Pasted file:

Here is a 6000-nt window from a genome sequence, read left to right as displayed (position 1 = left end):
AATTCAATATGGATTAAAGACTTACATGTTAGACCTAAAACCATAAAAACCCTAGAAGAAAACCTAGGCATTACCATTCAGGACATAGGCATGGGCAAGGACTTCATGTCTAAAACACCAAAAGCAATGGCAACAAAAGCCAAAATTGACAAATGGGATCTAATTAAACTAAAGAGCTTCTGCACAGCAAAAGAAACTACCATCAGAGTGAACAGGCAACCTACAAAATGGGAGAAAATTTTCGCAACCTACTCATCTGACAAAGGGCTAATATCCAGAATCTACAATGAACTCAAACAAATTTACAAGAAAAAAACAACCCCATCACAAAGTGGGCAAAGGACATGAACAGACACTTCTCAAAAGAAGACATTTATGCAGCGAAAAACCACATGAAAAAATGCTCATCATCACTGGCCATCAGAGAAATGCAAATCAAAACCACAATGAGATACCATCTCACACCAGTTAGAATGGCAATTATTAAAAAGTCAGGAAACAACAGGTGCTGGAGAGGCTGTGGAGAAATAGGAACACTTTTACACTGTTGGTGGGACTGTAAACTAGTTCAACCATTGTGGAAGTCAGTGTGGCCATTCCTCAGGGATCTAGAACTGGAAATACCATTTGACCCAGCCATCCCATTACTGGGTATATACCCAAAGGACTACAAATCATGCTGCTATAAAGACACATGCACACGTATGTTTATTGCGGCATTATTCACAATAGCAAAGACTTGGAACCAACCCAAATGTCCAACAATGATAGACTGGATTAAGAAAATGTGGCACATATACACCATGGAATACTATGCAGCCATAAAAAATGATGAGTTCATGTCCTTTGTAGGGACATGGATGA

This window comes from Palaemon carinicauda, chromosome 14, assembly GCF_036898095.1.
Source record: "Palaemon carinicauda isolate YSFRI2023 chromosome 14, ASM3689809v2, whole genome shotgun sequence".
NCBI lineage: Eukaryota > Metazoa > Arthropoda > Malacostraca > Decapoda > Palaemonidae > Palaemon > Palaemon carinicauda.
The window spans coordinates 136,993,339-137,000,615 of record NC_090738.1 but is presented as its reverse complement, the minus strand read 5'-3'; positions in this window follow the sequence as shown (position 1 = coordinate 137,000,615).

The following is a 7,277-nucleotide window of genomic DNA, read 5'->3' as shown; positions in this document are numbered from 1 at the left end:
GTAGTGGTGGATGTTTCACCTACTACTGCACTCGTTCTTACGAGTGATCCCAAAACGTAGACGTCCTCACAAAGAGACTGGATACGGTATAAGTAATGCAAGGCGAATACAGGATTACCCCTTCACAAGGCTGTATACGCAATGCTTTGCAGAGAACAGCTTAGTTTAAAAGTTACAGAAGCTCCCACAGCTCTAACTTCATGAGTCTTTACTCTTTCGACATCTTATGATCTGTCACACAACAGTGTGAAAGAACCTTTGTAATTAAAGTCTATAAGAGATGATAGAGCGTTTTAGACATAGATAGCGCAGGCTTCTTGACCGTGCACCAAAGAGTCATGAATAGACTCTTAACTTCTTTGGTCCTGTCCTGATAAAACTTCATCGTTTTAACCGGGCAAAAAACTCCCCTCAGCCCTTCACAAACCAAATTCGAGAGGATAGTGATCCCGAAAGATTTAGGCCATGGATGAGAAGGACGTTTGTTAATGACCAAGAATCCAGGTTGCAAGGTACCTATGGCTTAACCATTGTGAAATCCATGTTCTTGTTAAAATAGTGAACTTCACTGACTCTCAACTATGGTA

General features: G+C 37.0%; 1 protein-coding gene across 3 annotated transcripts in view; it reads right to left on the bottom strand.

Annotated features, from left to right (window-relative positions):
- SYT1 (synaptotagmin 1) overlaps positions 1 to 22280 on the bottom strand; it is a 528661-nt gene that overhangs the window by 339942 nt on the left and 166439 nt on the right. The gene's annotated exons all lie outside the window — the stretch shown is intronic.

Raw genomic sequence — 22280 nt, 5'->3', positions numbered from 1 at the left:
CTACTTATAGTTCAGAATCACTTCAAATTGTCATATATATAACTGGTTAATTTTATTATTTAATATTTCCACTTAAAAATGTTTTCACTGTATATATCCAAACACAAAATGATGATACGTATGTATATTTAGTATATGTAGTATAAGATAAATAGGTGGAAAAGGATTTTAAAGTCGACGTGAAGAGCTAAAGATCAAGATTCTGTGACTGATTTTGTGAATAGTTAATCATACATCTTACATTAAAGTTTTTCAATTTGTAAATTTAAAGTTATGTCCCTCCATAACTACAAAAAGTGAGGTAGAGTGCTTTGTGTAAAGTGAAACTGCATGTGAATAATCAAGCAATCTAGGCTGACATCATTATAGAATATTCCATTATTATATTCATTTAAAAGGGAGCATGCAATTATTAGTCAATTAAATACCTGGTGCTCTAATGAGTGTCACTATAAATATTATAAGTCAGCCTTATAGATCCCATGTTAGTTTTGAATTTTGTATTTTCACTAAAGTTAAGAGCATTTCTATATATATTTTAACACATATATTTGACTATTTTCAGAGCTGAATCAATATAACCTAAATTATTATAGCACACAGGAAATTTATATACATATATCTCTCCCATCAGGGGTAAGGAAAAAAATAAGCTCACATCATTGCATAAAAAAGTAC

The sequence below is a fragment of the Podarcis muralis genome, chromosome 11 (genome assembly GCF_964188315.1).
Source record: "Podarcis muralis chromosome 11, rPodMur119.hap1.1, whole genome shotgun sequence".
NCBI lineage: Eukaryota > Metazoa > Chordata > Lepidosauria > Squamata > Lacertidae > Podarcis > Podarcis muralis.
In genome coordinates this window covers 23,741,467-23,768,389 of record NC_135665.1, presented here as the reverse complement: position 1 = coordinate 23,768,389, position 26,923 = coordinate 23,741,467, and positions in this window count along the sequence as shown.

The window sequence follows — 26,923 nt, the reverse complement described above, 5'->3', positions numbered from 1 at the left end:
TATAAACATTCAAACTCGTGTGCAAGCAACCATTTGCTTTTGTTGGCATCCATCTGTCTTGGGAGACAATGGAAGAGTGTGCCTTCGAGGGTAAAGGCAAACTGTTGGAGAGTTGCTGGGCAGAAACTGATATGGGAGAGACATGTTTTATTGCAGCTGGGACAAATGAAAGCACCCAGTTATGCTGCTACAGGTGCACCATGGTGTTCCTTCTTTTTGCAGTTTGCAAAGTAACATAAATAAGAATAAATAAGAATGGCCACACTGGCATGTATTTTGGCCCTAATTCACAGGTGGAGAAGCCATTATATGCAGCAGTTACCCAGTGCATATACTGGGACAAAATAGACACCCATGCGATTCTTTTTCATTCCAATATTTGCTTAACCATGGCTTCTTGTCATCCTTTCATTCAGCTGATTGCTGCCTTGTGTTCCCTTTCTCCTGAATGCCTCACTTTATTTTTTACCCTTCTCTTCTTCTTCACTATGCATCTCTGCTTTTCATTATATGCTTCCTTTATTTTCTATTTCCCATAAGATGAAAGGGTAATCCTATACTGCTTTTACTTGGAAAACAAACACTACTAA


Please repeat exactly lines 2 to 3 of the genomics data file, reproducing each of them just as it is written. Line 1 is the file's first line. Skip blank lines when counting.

AATTCAATATGGATTAAAGACTTACATGTTAGACCTAAAACCATAAAAACCCTAGAAGAAAACCTAGGCATTACCATTCAGGACATAGGCATGGGCAAGGACTTCATGTCTAAAACACCAAAAGCAATGGCAACAAAAGCCAAAATTGACAAATGGGATCTAATTAAACTAAAGAGCTTCTGCACAGCAAAAGAAACTACCATCAGAGTGAACAGGCAACCTACAAAATGGGAGAAAATTTTCGCAACCTACTCATCTGACAAAGGGCTAATATCCAGAATCTACAATGAACTCAAACAAATTTACAAGAAAAAAACAACCCCATCACAAAGTGGGCAAAGGACATGAACAGACACTTCTCAAAAGAAGACATTTATGCAGCGAAAAACCACATGAAAAAATGCTCATCATCACTGGCCATCAGAGAAATGCAAATCAAAACCACAATGAGATACCATCTCACACCAGTTAGAATGGCAATTATTAAAAAGTCAGGAAACAACAGGTGCTGGAGAGGCTGTGGAGAAATAGGAACACTTTTACACTGTTGGTGGGACTGTAAACTAGTTCAACCATTGTGGAAGTCAGTGTGGCCATTCCTCAGGGATCTAGAACTGGAAATACCATTTGACCCAGCCATCCCATTACTGGGTATATACCCAAAGGACTACAAATCATGCTGCTATAAAGACACATGCACACGTATGTTTATTGCGGCATTATTCACAATAGCAAAGACTTGGAACCAACCCAAATGTCCAACAATGATAGACTGGATTAAGAAAATGTGGCACATATACACCATGGAATACTATGCAGCCATAAAAAATGATGAGTTCATGTCCTTTGTAGGGACATGGATGA

This window comes from Palaemon carinicauda, chromosome 14, assembly GCF_036898095.1.